Google’s efforts to rewrite how Chrome users are targeted with ads is now being probed by a UK’s Competition and Markets Authority (CMA) keen to ensure it “develops proposals in a way that does not distort competition”. The Drum explores why Google's Privacy Sandbox, the mission to replace third-party cookie, has come under this close regional scrutiny.
Google is reforging the ad-funded internet. Regulators, such as the CMA, are now all-too-aware that Google holds enough power to cause seismic shifts in the functionality of the web with any minor changes it makes – after all, Google Chrome accounts for around 65.3% of web browsing activity.
Regulators wonder how much synergy across its ads, search, YouTube, Gmail and Android business is entrenching its superiority. 10 US states are probing the ad product for anti-competitive activities as of 20 December. French regulatory body CNIL issued a sharp fine for its GDPR practises – and there's more in the pipeline. The break-up Google procession is gaining momentum.
Regarding the third-party cookie specifically. Firefox and Safari have already killed them. Advertisers have had some time to understand the effects although the biggest stakeholder is still putting its cards upon the table.
The Privacy Sandbox
The Privacy Sandbox initiative launched early in 2020 to “develop a set of open standards to fundamentally enhance privacy on the web“ and balance making the web “more private and secure for users, while also supporting publishers”.
These are lofty goals, but there was an undercurrent of fear that any solution driven by Google would benefit it first and foremost. Johnny Ryan, a privacy advocate and former Brave browser thought leader, described it as “Google building a moat“ now it doesn’t need third-party cookies to track people.
Ad-tech intermediaries, who themselves have come under scrutiny for data practices and missing ad spend, hope their products weather the storm. Publishers are talking a big game about their first-party data promises but quake at the thought of taking another financial hit from a tech giant. And as ever, web users will likely remain largely oblivious to the seismic shifts beneath their clicks. They’ll hit agree on any form marketers put in front of them.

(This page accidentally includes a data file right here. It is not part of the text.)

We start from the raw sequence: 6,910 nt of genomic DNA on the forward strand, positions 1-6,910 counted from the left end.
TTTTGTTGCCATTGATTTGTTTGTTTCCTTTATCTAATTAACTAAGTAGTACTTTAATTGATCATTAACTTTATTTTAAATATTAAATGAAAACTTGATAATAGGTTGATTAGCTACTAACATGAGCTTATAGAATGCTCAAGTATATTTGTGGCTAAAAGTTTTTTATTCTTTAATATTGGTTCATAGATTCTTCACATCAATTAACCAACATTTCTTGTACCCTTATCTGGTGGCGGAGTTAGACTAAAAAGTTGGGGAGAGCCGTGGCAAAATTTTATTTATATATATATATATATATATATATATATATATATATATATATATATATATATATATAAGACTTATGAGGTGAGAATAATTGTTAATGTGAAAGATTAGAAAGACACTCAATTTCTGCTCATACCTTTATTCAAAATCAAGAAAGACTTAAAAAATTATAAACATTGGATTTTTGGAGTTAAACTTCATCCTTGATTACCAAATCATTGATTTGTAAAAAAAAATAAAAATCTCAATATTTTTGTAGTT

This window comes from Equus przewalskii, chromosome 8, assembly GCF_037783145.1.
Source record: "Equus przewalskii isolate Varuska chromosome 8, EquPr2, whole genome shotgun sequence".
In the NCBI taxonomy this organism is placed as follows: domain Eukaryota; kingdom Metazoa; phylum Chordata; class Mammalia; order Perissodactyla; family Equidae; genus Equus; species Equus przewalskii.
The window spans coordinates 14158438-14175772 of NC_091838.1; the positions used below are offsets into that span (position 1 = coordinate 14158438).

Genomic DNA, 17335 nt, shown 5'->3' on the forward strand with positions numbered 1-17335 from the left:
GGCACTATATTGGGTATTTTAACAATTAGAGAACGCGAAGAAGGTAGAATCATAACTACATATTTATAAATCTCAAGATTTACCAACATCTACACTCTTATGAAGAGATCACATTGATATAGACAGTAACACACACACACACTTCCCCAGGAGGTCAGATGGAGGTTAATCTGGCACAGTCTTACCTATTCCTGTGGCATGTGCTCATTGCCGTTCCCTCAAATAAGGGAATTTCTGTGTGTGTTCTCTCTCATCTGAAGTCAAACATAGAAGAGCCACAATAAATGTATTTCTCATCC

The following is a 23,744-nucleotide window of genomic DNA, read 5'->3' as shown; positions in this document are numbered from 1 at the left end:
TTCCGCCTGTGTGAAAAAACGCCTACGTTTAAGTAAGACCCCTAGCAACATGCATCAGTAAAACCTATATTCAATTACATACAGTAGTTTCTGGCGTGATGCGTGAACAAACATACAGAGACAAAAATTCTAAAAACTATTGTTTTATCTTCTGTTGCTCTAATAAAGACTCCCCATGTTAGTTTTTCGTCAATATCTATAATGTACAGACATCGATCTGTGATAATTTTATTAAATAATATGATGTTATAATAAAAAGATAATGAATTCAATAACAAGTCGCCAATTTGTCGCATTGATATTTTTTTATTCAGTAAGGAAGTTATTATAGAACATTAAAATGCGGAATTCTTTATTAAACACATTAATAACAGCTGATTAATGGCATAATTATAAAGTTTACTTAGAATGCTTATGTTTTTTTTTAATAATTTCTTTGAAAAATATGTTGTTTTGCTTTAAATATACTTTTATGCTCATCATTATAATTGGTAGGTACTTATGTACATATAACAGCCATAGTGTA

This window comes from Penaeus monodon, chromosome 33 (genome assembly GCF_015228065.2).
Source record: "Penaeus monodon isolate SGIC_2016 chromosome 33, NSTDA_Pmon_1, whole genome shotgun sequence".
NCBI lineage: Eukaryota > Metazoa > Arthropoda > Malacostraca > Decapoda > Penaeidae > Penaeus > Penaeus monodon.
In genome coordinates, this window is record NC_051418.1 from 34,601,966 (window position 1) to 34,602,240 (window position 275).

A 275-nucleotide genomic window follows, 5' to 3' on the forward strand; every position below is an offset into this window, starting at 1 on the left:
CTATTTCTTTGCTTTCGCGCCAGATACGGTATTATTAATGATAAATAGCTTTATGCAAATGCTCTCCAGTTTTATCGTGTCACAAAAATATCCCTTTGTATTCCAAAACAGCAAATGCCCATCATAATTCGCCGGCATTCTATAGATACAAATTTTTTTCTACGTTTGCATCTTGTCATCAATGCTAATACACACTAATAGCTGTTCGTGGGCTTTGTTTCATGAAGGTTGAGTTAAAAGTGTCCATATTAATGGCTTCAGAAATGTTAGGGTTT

In 2020, Google issued a two-year deadline – or was it more of a ’loose target’ – to deploy? Either way, it’s been walked back. Chetna Bindra, who leads Google’s product development on the project, told The Drum in November 2020 it would only deprecate cookies once a clear replacement could handle ad targeting, measurement, frequency-capping and ad fraud protection.
It is experimenting with a few solutions in anonymised segmentation and retargeting. The goal is to do the job using less consumer data.
The CMA announced 8 January worries that the sandbox could ”undermine the ability of publishers to generate revenue”, and/or ”undermine competition in digital advertising,” entrenching Google’s market power.
It’s asking some simple questions. How much market power does Facebook and Google really have in their respective ad markets? Do web users have adequate control over the use of their data by online platforms, Is there a lack of transparency? And could conflicts of interests undermine competition in digital advertising?
It’s worth remembering that the CMA said it has “an open mind and has not reached any conclusions at this stage as to whether or not competition law has been infringed”.
Nonetheless, the probe serves as a shot across the bow at Google.
What do the critics say?
Pleasing everyone will be difficult. Google’s services are pivotal to many and in different ways.
One of the loudest complainants, cited by the CMA, is Marketers for an Open Web. The CMA says it is a “group of newspaper publishers and technology companies” – its website does not disclose members but rather claims stakeholders deliver 320 billion advertising impressions each year.
It says that Google is “abusing its dominant position”.
James Rosewell, director of Marketers for an Open Web, alleges: “The Privacy Sandbox would effectively create a Google-owned walled garden that would close down the competitive, vibrant open web. Providing more directly identifiable, personal information to Google does not protect anyone’s privacy. We believe that the CMA’s investigation will confirm this and save the web for future generations.”
The publisher position
Representing publishers, Owen Meredith, chief executive of the PPA, welcomes the CMA investigation. ”Regulators are stepping up in their attitude and approach towards these big platforms which have had a dominant position unchallenged for far too long.”
The PPA pitched into the CMA investigation in 2020, and Meredith says: ”We think there isn’t fair competition in the online ad market as it is and that publishers don't get fair value for their content.”
The PPA seeks a framework that creates a level playing field for all and ”doesn‘t allow Google or Facebook or any new platforms to cherry pick who they want to work with, and which journalism people should be able to see”.
Meanwhile, Meredith notes that PPA members have been forging ahead building first-party data products to minimise any impact from cookie degradation.
Remi Cackel, chief data officer at media advertising platform Teads, says it is right to move from “old and deprecated 90s tech“ and provide greater privacy to users, but there is a caveat. “It should not be the pretext for competitive advantages“.